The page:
Maternal depression and burnout must be acknowledged and addressed – also for Early Childhood Development

27.06.19

UN Geneva, Human Rights Council - MMM took the opportunity of the discussion on the right to mental health to draw attention to mental health issues affecting mothers around the world.

Promoting and protecting human relationships begins with the bond between infants and their primary caregivers – usually the mothers. Giving a child the best start in life, therefore, starts with supporting maternal health and including maternal mental health as the foundation for a child’s emotional and cognitive development.

In particular, the MMM statement called attention to the issues of maternal postpartum depression and parental burnout:

  • Becoming a mother is a significant experience resulting in substantial mental, social and physical changes, and 15% of new mothers are affected by postpartum depression.
  • Parenting may also be experienced as stressful, exhausting and overwhelming, which can result in burnout. Maternal burnout in particular, is most often associated with being employed, working full-time and being a single mother. According to recent research conducted in Belgium, parental burnout affects 8% of parents.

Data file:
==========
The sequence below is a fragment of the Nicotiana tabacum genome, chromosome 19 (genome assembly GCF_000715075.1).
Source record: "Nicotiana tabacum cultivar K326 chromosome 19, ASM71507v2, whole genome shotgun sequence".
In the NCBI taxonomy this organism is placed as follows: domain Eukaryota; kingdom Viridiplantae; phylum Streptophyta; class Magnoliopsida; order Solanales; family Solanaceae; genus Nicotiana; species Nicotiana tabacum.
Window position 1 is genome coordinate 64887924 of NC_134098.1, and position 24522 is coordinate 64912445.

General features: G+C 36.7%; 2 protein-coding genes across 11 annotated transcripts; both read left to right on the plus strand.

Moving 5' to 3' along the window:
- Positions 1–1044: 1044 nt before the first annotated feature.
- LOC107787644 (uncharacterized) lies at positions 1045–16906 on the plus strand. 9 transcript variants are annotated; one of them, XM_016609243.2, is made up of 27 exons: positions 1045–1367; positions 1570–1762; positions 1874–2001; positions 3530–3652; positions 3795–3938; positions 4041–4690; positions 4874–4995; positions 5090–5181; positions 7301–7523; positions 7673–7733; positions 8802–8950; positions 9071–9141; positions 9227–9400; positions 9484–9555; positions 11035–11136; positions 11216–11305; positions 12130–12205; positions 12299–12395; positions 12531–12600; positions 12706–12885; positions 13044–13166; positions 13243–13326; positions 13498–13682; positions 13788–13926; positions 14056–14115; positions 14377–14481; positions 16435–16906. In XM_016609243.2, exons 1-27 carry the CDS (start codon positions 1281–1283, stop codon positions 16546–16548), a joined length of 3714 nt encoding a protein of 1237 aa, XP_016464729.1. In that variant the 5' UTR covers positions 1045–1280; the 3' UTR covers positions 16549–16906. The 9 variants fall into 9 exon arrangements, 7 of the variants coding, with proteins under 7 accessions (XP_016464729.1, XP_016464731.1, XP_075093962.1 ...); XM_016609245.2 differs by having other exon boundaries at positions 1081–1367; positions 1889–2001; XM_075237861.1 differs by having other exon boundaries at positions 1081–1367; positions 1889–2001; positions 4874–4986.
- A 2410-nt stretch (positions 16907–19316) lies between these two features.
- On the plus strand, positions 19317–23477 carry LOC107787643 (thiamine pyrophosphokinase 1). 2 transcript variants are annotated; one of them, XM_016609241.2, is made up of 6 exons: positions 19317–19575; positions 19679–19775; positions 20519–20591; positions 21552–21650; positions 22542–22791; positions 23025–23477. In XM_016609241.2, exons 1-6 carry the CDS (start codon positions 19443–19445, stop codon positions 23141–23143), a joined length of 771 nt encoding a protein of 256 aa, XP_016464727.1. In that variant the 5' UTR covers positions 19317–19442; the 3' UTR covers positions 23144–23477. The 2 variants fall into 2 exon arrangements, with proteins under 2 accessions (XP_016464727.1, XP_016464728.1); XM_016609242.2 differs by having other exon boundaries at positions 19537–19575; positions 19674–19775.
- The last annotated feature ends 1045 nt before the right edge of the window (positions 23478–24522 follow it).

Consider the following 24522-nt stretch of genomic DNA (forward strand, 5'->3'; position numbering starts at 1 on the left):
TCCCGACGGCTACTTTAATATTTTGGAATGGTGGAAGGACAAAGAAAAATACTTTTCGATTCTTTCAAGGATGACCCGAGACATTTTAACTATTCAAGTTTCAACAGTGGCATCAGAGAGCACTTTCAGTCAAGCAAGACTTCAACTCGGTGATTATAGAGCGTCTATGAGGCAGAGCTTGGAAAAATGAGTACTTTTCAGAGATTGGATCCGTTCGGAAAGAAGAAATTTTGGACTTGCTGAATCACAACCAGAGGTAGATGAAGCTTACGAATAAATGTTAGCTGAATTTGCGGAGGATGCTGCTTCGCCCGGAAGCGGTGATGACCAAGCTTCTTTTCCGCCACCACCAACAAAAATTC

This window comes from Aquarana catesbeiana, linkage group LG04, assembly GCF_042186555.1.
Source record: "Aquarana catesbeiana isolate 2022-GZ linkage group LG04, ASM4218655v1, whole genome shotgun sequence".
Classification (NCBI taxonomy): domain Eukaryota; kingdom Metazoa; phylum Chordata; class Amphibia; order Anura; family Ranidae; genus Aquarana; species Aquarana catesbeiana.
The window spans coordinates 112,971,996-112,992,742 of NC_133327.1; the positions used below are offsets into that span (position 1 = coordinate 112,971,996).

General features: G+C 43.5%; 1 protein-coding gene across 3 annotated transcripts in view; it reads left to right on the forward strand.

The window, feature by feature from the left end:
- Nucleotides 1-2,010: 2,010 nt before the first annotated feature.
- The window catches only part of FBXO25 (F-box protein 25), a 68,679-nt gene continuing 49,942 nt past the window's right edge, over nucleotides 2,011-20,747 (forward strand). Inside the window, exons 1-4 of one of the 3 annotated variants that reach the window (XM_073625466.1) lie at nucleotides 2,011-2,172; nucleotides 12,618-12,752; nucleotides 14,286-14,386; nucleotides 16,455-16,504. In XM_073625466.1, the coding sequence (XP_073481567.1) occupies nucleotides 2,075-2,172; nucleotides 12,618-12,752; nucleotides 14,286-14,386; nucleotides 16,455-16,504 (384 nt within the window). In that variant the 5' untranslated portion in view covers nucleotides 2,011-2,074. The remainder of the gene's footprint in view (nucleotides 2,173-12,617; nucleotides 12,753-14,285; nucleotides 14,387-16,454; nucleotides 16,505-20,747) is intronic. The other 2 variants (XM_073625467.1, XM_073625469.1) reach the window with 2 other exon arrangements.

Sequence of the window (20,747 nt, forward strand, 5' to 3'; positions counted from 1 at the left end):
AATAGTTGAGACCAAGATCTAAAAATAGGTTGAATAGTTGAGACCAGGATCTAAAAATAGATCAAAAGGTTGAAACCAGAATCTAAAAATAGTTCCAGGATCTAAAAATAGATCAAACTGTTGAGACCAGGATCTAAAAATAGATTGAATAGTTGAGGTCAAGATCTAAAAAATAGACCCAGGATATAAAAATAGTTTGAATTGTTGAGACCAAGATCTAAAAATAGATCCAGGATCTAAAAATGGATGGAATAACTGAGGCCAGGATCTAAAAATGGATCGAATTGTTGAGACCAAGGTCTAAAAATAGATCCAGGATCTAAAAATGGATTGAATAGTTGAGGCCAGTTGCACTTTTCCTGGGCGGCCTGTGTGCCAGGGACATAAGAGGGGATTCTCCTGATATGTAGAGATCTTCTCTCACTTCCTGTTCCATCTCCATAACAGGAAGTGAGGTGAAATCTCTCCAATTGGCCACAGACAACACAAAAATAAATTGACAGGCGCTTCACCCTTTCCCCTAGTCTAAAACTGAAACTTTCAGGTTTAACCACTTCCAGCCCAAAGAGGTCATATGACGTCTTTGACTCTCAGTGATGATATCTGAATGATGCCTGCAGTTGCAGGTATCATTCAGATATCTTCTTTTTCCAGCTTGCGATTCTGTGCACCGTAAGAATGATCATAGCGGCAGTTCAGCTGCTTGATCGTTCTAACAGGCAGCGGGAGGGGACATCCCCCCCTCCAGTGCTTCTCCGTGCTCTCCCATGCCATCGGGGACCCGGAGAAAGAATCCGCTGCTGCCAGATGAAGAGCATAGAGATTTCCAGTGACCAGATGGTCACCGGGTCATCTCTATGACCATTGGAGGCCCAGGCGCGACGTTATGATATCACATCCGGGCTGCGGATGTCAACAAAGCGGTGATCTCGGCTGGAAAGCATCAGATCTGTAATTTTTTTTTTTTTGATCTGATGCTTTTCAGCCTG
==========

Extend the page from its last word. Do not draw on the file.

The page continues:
Maternal mental health issues can lead to insecure attachments or neglect and even violence, which in turn all have a long-lasting negative effect on a child’s physical, emotional and cognitive development – a high cost for society in the long term.

We at MMM support the call of the Special Rapporteur to promote non-violent, healthy relationships – and it starts already during early childhood.

Not only must maternal mental health issues be acknowledged and addressed, but parents and society must be educated on child development, positive parenting and the importance of sharing the care. Parents must also be emotionally, socially and economically supported in assuming their nurturing and educational responsibilities so that their children and the whole family thrive.

Ultimately, nurturing healthy and non-violent people and relationships is also about building peace.

  Read the full Statement

Karen Thorsen, MMM Representative at the UN in Geneva, delivered the Statement during the interactive dialog that followed the presentation of the Report of the Special Rapporteur on the Right to Health on Mental Health during the 41st session of the UN Human Rights Council.

 

 

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